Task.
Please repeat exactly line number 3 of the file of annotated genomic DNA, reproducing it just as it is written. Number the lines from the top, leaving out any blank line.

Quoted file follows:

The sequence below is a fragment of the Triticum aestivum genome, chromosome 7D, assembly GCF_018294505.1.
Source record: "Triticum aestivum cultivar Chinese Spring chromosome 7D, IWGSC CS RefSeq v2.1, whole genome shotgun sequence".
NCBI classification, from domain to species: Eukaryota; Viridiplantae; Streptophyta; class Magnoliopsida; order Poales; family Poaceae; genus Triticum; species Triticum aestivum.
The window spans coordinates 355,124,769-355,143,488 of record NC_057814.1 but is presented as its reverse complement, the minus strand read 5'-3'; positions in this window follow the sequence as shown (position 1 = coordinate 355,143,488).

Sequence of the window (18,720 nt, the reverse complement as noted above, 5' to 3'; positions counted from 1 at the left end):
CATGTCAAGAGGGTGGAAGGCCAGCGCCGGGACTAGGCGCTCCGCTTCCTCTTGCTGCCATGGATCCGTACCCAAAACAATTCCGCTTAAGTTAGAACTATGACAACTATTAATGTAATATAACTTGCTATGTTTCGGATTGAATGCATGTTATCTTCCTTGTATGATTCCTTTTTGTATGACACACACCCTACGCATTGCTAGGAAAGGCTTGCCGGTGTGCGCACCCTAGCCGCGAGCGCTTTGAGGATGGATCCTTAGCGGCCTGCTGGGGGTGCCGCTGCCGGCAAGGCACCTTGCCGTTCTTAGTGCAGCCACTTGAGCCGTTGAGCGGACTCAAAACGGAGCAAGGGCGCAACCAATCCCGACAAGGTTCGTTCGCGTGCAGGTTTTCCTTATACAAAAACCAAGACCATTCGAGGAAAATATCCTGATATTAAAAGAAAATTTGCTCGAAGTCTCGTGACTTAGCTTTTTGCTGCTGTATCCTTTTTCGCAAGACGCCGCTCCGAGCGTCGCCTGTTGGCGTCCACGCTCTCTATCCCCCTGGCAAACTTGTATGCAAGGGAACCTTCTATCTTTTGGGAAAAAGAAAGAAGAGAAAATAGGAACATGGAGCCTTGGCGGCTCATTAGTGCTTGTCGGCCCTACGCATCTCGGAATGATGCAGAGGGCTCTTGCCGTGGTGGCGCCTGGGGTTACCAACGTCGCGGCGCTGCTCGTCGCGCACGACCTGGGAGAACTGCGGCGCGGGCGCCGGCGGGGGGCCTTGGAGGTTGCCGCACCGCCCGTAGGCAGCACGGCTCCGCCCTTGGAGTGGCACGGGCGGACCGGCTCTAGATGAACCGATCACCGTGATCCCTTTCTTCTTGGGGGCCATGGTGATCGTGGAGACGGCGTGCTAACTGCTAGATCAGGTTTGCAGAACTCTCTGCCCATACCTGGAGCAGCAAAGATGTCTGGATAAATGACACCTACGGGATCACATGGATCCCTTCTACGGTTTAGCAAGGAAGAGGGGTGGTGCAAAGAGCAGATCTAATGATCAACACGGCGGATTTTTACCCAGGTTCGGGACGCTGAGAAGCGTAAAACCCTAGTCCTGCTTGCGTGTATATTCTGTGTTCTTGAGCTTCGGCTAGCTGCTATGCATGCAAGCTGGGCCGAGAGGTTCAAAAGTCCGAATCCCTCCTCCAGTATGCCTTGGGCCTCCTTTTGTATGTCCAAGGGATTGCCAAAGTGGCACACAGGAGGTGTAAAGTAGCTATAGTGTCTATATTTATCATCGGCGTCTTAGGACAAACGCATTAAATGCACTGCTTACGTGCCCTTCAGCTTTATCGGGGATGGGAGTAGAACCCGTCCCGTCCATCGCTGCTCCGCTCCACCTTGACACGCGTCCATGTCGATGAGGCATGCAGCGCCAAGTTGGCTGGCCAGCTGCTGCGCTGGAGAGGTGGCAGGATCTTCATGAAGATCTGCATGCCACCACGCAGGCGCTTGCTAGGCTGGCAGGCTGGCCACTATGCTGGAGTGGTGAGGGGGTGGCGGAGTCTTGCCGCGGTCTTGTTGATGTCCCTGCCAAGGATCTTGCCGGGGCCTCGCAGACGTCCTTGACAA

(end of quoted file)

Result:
NCBI classification, from domain to species: Eukaryota; Viridiplantae; Streptophyta; class Magnoliopsida; order Poales; family Poaceae; genus Triticum; species Triticum aestivum.